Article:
This is an interesting experiment, with implications for primate cognition. Yet when I first heard of this paper, it was via mainstream media, and based on this I initially thought it was something rather more significant. Perhaps predictably, press attention has gone for the most sparky headlines: from New Scientist's "Bonobo genius makes stone tools like early humans did", to the horrible Daily Mail's "Kanzi the bonobo chimp learns to create tools by himself" which is not only totally out of date given Kanzi's long history of working stone, but is just a really poor article that manages to make a major chronological error AND calls Kanzi a monkey (hence I'm not linking to it). A better headline was in Wired "Video: Tool-Making Bonobos Give Glimpse of Human Origins", which is a more measured appraisal, and does convey the slightly eerie feeling evoked by seeing Kanzi unselfconsciously and casually perform 'human' tasks.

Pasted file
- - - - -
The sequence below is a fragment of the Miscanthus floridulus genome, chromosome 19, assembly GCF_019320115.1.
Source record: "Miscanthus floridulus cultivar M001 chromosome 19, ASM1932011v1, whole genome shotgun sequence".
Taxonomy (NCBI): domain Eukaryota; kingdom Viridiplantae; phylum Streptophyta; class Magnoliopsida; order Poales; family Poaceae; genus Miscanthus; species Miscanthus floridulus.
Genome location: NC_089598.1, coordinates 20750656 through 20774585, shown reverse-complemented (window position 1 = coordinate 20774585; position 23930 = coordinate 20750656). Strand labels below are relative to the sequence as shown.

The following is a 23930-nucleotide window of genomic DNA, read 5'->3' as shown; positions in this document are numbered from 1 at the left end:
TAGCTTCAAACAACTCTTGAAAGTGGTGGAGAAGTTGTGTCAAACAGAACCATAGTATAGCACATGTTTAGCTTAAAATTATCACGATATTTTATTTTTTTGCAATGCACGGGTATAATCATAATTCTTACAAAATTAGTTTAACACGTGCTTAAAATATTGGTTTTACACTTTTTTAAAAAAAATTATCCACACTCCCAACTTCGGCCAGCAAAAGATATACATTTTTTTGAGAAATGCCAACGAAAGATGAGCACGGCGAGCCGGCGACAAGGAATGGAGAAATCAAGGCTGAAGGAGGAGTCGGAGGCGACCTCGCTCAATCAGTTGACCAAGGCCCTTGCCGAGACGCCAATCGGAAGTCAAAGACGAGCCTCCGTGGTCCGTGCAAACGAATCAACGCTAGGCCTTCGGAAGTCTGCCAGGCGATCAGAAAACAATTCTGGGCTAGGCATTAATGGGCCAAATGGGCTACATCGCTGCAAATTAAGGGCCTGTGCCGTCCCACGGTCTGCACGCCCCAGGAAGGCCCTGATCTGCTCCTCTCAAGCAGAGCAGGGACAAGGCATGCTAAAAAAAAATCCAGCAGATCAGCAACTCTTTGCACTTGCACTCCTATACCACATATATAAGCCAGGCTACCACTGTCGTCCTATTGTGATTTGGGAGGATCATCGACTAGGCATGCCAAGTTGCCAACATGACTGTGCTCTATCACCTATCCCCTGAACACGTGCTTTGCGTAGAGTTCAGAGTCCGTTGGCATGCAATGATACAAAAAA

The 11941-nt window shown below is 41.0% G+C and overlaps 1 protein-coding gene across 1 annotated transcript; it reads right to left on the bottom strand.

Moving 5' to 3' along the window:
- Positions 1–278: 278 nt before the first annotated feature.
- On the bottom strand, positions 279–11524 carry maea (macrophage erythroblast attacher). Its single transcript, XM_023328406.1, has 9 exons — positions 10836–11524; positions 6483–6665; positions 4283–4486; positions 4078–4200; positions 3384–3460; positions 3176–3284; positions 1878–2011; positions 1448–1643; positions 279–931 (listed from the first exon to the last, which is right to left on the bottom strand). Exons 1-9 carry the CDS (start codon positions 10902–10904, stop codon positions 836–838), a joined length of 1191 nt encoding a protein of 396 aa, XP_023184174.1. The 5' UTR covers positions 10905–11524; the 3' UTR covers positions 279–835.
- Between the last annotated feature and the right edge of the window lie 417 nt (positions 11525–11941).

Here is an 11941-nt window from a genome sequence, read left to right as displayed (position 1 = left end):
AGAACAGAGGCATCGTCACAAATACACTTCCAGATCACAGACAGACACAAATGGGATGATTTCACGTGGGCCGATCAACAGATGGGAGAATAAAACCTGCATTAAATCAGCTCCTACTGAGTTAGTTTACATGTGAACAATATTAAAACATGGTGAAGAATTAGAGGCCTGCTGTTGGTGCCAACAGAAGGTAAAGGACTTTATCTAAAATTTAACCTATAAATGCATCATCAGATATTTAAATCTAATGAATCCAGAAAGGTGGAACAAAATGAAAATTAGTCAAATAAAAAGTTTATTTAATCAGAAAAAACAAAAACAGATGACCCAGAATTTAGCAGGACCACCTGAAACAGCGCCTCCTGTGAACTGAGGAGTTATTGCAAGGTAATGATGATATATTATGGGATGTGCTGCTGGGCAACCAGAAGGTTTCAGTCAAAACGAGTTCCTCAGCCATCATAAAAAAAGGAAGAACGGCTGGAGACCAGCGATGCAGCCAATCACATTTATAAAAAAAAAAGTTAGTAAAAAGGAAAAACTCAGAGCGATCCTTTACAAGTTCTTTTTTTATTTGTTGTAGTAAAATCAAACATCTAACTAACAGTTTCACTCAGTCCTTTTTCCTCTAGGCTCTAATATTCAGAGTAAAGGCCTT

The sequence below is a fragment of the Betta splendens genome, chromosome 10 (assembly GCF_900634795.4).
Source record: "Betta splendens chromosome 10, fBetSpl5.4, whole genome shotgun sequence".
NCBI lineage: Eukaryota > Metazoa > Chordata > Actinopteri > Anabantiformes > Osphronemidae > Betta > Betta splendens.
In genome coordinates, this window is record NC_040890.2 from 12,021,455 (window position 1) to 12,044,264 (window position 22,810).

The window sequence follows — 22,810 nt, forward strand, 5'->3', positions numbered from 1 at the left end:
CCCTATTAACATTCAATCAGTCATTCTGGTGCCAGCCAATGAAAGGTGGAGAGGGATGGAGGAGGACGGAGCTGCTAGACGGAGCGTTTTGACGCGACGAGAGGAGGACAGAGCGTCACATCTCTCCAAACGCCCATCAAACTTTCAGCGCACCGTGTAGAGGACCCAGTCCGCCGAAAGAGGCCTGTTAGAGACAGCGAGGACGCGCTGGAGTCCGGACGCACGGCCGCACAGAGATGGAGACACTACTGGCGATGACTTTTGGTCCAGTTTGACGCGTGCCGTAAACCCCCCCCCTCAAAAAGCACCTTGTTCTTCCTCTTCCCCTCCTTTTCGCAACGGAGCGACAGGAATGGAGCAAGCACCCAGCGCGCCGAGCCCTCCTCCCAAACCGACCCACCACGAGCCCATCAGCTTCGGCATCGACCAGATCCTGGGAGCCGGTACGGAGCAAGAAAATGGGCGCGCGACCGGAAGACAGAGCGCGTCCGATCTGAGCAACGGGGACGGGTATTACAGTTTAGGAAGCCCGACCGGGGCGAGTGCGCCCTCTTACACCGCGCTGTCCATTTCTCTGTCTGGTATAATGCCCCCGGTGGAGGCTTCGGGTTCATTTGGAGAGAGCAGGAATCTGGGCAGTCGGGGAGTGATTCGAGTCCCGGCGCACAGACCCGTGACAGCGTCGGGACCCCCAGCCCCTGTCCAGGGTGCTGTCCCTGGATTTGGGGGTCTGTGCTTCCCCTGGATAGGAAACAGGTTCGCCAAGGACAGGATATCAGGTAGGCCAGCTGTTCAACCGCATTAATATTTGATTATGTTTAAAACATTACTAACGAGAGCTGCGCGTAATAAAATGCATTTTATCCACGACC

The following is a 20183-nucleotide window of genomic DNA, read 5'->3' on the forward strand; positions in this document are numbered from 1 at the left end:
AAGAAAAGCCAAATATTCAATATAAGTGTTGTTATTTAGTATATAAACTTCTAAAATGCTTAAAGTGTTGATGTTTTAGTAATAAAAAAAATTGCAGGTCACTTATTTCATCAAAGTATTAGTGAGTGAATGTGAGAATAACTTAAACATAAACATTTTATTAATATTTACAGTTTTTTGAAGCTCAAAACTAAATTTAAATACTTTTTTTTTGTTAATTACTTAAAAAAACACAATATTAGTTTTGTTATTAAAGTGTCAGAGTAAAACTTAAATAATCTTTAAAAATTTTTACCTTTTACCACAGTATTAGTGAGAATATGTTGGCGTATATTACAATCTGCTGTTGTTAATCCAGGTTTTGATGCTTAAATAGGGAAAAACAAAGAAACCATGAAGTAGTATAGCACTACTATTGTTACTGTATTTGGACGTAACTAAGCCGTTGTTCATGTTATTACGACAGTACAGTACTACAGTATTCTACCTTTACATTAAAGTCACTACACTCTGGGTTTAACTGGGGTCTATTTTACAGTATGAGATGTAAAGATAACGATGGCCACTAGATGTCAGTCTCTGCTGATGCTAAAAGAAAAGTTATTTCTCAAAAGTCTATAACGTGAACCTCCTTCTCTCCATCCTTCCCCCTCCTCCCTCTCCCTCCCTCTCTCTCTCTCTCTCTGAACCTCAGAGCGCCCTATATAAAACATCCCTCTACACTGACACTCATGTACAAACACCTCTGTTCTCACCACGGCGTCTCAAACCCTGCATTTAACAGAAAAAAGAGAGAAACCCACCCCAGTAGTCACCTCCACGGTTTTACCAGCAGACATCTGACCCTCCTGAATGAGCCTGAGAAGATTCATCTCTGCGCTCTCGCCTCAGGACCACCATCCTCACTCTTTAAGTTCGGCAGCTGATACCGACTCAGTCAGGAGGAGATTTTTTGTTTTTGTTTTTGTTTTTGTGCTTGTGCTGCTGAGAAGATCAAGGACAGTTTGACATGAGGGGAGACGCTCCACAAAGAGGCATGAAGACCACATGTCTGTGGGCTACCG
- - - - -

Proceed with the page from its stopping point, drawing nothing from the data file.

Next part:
Although chimpanzees were the first to be observed using tools and hunting in the wild, it's now known that bonobos also do this, although not displaying the same variety of idiosyncratic tool-using cultures. Bonobos have however shown greater capacity for language and tool use/production within captive settings than chimpanzees. Pan-Banisha and Kanzi, half-sister and brother (28 and 31 years old) who were raised in a language research setting by Sue Savage-Rumbaugh and Duane Rumbaugh, now part of the Great Ape Trust, are probably the biggest celebrities in the primate cognition world. Kanzi was the first bonobo to learn to communicate with his human carers through the same natural process as babies learning language: by observing his mother, Matata. Born in the wild, she is actually Kanzi's adoptive mother, but never learned to use the specially designed system of lexigrams (symbols representing words or concepts). Kanzi however spontaneously began to communicate with lexigrams, and Pan-Banisha also learned in the same way. Both can obviously understand and respond to spoken language, and they have been observed writing lexigrams, especially in contexts where they wish to request something.